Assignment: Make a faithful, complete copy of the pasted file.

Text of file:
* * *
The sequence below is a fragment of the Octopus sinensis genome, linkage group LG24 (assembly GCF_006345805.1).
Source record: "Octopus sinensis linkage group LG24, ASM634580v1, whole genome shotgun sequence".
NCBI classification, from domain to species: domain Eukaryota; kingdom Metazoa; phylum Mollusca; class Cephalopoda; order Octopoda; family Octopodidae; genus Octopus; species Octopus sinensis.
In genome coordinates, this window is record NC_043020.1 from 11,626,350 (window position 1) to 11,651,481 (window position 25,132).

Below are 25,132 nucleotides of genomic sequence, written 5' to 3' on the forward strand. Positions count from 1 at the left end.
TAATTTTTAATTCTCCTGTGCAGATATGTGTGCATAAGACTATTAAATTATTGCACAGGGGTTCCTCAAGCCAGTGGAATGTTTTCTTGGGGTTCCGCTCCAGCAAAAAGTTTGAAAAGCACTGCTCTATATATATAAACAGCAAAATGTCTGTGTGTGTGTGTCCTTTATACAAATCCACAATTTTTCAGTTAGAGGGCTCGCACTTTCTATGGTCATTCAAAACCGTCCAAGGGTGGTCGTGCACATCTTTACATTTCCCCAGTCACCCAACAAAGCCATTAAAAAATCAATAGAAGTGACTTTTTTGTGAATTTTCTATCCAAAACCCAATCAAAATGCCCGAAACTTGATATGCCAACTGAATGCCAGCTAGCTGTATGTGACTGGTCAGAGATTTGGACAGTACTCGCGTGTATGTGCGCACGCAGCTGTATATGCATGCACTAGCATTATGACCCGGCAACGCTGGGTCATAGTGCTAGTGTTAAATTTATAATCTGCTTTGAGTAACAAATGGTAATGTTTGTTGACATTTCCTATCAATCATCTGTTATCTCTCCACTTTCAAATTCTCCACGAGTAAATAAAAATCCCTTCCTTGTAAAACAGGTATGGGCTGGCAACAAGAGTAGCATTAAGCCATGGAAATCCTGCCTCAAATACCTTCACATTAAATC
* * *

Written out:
The sequence below is a fragment of the Octopus sinensis genome, linkage group LG24 (assembly GCF_006345805.1).
Source record: "Octopus sinensis linkage group LG24, ASM634580v1, whole genome shotgun sequence".
NCBI classification, from domain to species: domain Eukaryota; kingdom Metazoa; phylum Mollusca; class Cephalopoda; order Octopoda; family Octopodidae; genus Octopus; species Octopus sinensis.
In genome coordinates, this window is record NC_043020.1 from 11,626,350 (window position 1) to 11,651,481 (window position 25,132).

Below are 25,132 nucleotides of genomic sequence, written 5' to 3' on the forward strand. Positions count from 1 at the left end.
TAATTTTTAATTCTCCTGTGCAGATATGTGTGCATAAGACTATTAAATTATTGCACAGGGGTTCCTCAAGCCAGTGGAATGTTTTCTTGGGGTTCCGCTCCAGCAAAAAGTTTGAAAAGCACTGCTCTATATATATAAACAGCAAAATGTCTGTGTGTGTGTGTCCTTTATACAAATCCACAATTTTTCAGTTAGAGGGCTCGCACTTTCTATGGTCATTCAAAACCGTCCAAGGGTGGTCGTGCACATCTTTACATTTCCCCAGTCACCCAACAAAGCCATTAAAAAATCAATAGAAGTGACTTTTTTGTGAATTTTCTATCCAAAACCCAATCAAAATGCCCGAAACTTGATATGCCAACTGAATGCCAGCTAGCTGTATGTGACTGGTCAGAGATTTGGACAGTACTCGCGTGTATGTGCGCACGCAGCTGTATATGCATGCACTAGCATTATGACCCGGCAACGCTGGGTCATAGTGCTAGTGTTAAATTTATAATCTGCTTTGAGTAACAAATGGTAATGTTTGTTGACATTTCCTATCAATCATCTGTTATCTCTCCACTTTCAAATTCTCCACGAGTAAATAAAAATCCCTTCCTTGTAAAACAGGTATGGGCTGGCAACAAGAGTAGCATTAAGCCATGGAAATCCTGCCTCAAATACCTTCACATTAAATC